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Everyone wins with video ads when brands and publishers cooperate

Everyone wins with video ads when brands and publishers cooperate

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This post is sponsored by Digital Turbine.

If a video ad plays in a forest and no one is around to watch it, does it make an impact? That’s the challenge faced by mobile advertisers. Video ads often compete with content on cluttered social feeds and can be easily skipped or scrolled past. So, while advertisers may see social platforms as an opportunity to reach their audience, there is no guarantee that anyone watches their ad.

But there is hope. Advertisers have started to shift their campaign valuations from viewability to attention. New attention studies show some environments where consumers are willing to stay with an ad long enough for it to make an impact. These studies also show the more attentive seconds spent with an ad, the better the return is for brand recall, user growth, and sales.

To skip or not to skip: The ultimate concession.

A recent study from Statista stated that 65.9% will always skip an ad when given an opportunity to do so. This statistic is alarming when advertisers pay high costs to develop video ads. Having two out of three people skip your ad, no matter what, can crush your return on ad spend. 

But therein lies the underlying truth about video advertising: even at its best, many video campaigns are already compromised. Publishers understand that what keeps them successful is the combination of ad money and a mass number of eyeballs. But this inherently puts video ads in a contradictory spot. Few people will watch an ad if there are more exciting things on the page. 

While advertisers would love to have their 30-second creatives be viewed unfettered, concessions such as skip buttons and in-stream ads exist because publishers opt for formats that keep users scrolling through content.

So, publishers are given a choice: either favour the consumer and provide them with the option to skip; or favour the advertiser and force the consumer to watch an entire ad. Neither scenario is ideal.

Broadcast TV: The cooperative model to follow 

Advertisers and publishers should strive for moments when ads occur at natural breaks in the action. The publisher can set consumer expectations for an ad break by finding the user at a natural pause. Consider watching your favourite broadcast TV drama: a scene plays, the music rises, and the screen fades to black. What follows is a few minutes of commercials before the action resumes.

While the consumer still could opt not to watch the commercials, they still understand this is all part of the experience. Meanwhile, the advertiser gets their spot to be captive on screen for 30 seconds with the audio on – with no skip button! This cooperation creates a win-win-win for all parties. The consumer is not interrupted unexpectedly, the network gets ad revenue without annoying consumers, and the advertiser gets to tell their story fully.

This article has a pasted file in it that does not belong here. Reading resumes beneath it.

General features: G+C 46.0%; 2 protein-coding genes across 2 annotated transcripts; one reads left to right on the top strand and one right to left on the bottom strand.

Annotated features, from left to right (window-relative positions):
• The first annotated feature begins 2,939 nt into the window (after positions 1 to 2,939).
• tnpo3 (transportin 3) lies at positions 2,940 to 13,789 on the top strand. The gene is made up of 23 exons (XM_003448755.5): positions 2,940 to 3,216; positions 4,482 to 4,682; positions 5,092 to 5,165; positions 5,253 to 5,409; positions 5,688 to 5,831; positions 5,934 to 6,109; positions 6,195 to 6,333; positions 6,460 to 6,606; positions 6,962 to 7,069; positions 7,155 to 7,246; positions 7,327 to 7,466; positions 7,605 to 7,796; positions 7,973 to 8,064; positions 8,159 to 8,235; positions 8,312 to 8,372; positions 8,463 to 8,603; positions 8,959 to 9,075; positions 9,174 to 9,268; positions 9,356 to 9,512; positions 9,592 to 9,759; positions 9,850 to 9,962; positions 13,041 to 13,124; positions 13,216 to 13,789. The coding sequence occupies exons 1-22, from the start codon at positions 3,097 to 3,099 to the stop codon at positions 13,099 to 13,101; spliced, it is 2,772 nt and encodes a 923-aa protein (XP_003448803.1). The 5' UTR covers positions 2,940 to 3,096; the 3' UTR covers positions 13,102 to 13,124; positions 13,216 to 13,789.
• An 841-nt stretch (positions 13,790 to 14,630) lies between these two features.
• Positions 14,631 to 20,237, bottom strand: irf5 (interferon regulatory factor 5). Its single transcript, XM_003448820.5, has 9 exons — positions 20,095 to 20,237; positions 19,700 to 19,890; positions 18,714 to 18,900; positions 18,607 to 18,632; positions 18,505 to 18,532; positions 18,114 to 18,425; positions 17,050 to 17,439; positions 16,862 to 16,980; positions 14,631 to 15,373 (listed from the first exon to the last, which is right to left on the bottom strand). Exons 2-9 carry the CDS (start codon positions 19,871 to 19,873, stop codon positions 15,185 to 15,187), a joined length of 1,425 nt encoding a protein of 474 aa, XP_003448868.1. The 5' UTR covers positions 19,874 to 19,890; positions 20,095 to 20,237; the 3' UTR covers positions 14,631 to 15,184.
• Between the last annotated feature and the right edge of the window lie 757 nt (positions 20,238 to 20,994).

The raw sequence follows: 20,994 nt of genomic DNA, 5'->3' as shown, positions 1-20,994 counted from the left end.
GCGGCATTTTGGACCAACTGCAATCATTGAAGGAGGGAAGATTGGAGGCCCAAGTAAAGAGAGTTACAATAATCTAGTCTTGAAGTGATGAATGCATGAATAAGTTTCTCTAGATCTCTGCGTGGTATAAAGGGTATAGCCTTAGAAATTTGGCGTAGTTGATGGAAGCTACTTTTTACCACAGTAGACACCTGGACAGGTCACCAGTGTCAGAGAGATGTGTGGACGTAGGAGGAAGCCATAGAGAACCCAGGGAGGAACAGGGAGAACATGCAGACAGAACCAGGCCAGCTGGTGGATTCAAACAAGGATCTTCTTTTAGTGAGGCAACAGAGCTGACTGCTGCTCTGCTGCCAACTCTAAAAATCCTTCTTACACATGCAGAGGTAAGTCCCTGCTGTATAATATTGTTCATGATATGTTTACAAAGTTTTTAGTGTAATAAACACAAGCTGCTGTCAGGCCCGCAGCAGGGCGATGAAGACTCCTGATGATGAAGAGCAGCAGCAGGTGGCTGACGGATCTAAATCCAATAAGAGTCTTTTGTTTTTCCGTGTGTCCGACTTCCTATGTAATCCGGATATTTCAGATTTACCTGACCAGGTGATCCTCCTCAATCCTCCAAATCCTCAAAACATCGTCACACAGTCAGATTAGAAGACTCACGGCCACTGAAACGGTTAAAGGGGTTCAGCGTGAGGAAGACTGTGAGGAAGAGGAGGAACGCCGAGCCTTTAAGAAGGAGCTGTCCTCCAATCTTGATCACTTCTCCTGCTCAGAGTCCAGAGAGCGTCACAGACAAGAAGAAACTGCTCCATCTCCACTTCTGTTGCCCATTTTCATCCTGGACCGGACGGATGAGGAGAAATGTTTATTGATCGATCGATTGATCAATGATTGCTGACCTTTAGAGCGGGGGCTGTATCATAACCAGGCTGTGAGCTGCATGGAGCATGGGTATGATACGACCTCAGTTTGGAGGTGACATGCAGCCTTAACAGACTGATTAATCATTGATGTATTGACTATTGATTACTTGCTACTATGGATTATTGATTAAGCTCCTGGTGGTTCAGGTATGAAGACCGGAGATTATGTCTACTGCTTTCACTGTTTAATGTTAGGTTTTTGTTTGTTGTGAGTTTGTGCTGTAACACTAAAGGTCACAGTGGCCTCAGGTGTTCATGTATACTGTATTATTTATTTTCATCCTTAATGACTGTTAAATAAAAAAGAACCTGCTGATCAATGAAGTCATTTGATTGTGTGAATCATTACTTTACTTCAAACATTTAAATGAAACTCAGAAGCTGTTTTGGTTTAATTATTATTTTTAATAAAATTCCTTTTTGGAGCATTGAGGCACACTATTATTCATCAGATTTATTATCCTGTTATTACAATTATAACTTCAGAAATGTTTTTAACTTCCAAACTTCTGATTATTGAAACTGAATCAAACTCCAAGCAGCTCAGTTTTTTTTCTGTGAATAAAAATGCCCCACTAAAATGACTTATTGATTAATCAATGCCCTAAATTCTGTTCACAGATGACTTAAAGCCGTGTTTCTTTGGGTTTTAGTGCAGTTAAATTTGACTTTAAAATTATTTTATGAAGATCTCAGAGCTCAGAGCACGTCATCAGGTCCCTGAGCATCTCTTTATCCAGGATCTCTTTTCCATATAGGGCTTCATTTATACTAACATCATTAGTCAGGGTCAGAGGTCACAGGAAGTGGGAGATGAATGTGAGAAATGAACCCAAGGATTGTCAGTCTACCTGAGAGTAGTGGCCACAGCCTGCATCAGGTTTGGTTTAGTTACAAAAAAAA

Believe it or not: Natural breaks on mobile do exist.

You may be thinking that this wouldn’t work on mobile. And for many reasons, you have a point. Mobile content is consumed on the go, whenever and wherever we want. As such, natural breaks for commercials don’t exist. Instead, ads compete directly with content. And, as described above, your ad better be super entertaining, or people will skip or scroll right past it. 

But one place where natural breaks do exist in mobile is in games. Players pause after completing levels or making a move. This pause creates an opportunity for a moment of cooperation between advertisers and publishers. While the consumer takes a breath, the advertiser can tell its story, and the publisher can make revenue without interrupting the player. 

Beyond that, many games also offer rewarded video ads, which aren’t interruptive and provide tangible benefits for the user that they can use in the game. That’s a cooperative win-win-win for consumers, publishers, and advertisers.

Studies conducted in collaboration with attention measurement experts Lumen and Amplified Intelligence revealed that interactive ads within mobile games significantly outshine social and web videos, capturing attention at a rate over 10 times higher. On average, Lumen found that rewarded video ads command 22 seconds of focused attention per ad compared to two to three seconds for ads in standard social formats.

A cooperative future

Relevancy, of course, will always be a vital variable when watching an ad. But how ads are presented also matters, whether or not the ad is relevant. Consider being at the theatre and seeing someone you’ve always wanted to meet. You could try to get their attention in the middle of Act 1. But your odds of getting them to engage go up if you wait until intermission. 

Video advertising on mobile comes with the same choice. When someone is engaging with their favourite social content, it’s the equivalent of trying to get their attention during Act 1 of Hamilton. You have a chance if they really like you. But, overall, they are much more likely to ignore or even be put off by you. 

Maximising attention in a cluttered landscape involves understanding where and when attention is given. By seeking environments where publishers give consumers cooperative moments to watch ads during natural pauses, savvy advertisers can put quality views at the forefront and find attentive outcomes, which is the key to achieving your brand goals in 2024.

This article is written by James Rogers, vice president of Digital Turbine’s APAC brand business.

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